A 2009 BBC documentary on Krautrock featured interview segments with Péron and Diermaier. In 2011, in collaboration with the British artists Geraldine Swayne and James Johnston, the duo recorded a new Faust studio album, Something Dirty.

In 2010, Faust with members Hans Joachim Irmler, Steven Wray Lobdell, Lars Paukstat, Michael Stoll and Jan Fride released a new studio album, Faust Is Last, which happened to be the last studio album by Irmler's Faust.

After being absent from the band for 49 years, core member Gunther Wusthoff reunited with Werner "Zappi" Diermaier to play on the new 2022 Faust album, Daumenbruch. Pèron though is not present on the album as a musician. Members of Einsturzende Neubauten and Monobeat Original, another musical project of Diermaier, also play on the album.[15][16]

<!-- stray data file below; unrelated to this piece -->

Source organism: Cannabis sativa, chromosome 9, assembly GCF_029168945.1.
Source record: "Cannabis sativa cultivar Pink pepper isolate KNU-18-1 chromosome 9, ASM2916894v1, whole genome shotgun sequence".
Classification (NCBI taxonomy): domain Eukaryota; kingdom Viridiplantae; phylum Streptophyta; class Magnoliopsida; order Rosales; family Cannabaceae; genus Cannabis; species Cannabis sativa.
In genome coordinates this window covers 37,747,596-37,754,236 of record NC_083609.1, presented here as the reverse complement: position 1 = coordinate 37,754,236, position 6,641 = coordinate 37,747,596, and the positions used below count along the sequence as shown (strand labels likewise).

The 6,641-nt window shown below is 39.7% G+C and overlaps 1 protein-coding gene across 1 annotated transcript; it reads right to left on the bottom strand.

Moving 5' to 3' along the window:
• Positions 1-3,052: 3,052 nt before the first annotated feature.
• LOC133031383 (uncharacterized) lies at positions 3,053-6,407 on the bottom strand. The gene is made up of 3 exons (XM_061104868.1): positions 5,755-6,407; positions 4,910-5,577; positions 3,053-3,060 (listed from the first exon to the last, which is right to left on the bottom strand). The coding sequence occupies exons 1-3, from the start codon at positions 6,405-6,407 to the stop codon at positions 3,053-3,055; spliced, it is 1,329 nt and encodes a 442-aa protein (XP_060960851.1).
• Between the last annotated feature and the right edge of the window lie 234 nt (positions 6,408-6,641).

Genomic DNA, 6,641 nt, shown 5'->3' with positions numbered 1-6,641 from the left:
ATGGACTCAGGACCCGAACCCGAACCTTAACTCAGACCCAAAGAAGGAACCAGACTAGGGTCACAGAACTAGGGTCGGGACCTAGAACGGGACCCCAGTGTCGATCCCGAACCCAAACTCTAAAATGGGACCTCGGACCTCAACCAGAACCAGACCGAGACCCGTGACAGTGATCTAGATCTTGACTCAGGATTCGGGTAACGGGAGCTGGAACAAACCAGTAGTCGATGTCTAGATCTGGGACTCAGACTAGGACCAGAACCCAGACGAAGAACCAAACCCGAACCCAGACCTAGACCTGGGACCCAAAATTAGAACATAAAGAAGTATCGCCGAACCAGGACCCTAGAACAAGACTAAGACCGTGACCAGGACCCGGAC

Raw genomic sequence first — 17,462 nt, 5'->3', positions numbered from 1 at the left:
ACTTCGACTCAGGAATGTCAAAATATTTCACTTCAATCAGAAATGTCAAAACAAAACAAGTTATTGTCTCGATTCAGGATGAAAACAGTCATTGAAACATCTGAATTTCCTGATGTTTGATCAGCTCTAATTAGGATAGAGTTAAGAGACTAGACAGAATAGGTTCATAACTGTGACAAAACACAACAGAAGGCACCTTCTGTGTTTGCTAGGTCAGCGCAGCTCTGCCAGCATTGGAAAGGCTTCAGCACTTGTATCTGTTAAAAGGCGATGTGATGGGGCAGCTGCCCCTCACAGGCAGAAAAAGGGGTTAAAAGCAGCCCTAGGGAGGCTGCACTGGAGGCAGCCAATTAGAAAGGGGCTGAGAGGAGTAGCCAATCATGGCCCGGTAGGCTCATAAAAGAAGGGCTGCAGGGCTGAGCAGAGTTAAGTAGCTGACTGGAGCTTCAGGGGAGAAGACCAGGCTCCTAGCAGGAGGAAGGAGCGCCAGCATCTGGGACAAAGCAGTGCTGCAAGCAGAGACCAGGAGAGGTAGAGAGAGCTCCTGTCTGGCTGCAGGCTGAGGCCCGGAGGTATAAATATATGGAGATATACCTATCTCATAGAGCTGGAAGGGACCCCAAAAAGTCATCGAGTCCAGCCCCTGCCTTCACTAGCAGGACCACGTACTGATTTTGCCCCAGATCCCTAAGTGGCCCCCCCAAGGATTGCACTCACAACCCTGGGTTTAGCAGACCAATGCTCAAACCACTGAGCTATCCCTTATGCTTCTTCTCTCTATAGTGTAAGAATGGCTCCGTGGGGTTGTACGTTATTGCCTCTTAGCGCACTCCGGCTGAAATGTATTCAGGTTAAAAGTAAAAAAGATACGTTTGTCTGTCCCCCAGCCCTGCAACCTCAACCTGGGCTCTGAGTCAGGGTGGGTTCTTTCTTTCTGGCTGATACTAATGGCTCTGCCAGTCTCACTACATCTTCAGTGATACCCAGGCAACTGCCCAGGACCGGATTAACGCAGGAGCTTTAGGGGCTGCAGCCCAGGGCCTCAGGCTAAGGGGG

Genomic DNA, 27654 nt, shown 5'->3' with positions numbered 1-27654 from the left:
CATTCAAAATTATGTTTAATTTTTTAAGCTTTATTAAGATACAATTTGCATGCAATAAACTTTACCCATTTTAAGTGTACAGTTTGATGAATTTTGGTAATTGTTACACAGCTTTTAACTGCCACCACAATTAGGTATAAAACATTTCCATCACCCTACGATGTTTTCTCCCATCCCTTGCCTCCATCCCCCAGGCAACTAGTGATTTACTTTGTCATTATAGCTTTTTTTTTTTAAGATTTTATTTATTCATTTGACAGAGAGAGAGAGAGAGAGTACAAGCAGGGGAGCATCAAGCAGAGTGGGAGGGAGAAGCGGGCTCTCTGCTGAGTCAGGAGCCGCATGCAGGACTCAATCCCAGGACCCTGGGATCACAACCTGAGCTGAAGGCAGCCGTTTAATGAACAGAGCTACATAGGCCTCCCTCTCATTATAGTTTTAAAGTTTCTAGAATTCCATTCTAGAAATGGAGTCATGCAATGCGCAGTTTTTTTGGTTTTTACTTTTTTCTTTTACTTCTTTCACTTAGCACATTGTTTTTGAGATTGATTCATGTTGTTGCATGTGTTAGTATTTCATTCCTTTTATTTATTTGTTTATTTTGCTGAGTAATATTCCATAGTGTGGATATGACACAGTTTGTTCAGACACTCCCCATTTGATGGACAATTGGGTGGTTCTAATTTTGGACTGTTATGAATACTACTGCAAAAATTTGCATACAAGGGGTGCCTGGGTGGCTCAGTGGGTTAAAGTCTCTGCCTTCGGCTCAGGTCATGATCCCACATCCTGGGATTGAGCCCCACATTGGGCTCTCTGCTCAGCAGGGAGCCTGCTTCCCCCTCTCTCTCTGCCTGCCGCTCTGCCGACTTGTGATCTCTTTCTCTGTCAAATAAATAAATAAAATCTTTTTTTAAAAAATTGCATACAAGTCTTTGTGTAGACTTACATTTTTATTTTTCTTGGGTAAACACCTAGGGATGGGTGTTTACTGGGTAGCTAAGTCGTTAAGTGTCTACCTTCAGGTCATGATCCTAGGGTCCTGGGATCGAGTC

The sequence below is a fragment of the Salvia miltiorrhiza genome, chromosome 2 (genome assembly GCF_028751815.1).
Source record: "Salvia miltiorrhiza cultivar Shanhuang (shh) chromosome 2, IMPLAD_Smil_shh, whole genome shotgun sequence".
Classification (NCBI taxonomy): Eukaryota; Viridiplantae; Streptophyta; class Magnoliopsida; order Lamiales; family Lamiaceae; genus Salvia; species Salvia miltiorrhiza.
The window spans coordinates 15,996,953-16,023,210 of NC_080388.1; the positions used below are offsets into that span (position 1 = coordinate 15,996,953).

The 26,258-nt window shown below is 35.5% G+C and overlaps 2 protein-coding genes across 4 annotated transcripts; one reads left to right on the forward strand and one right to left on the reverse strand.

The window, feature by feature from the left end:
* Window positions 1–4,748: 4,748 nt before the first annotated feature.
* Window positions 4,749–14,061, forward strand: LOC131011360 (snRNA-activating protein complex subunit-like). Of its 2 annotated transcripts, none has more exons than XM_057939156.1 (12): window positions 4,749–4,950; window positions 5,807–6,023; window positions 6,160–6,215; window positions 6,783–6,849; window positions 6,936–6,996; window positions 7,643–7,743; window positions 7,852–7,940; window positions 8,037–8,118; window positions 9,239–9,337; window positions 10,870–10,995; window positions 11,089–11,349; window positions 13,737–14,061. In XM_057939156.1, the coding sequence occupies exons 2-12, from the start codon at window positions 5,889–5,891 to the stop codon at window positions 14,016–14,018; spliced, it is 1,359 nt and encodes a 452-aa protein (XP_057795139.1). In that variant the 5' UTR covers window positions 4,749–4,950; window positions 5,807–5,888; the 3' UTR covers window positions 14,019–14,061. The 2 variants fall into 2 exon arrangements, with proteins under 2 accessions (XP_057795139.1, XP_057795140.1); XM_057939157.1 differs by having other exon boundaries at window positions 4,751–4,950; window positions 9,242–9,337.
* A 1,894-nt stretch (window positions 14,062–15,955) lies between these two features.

During the Wümme years, Diermaier, Péron and Wüsthoff played on Slapp Happy's first two albums, Sort Of (1972) and Acnalbasac Noom (1973) which were also produced by Uwe Nettelbeck. Slapp Happy's Peter Blegvad had played with Faust in Wümme and subsequently toured with them in the UK. That tour also featured Uli Trepte, who had performed with Guru Guru and Neu!.

In contrast with Slapp Happy's song-based music, in 1972 Diermaier, Péron and Sosna also collaborated with the violinist Tony Conrad on Outside the Dream Syndicate; the record was released in 1973 at a low price in the UK and was, at the time, one of the few available examples of drone-based minimalism.[citation needed] A live recording from a 1995 concert, entitled Outside the Dream Syndicate Alive featuring Tony Conrad, Zappi Diermaier & Jean-Hervé Péron of Faust and Jim O'Rourke was released in Autumn 2005.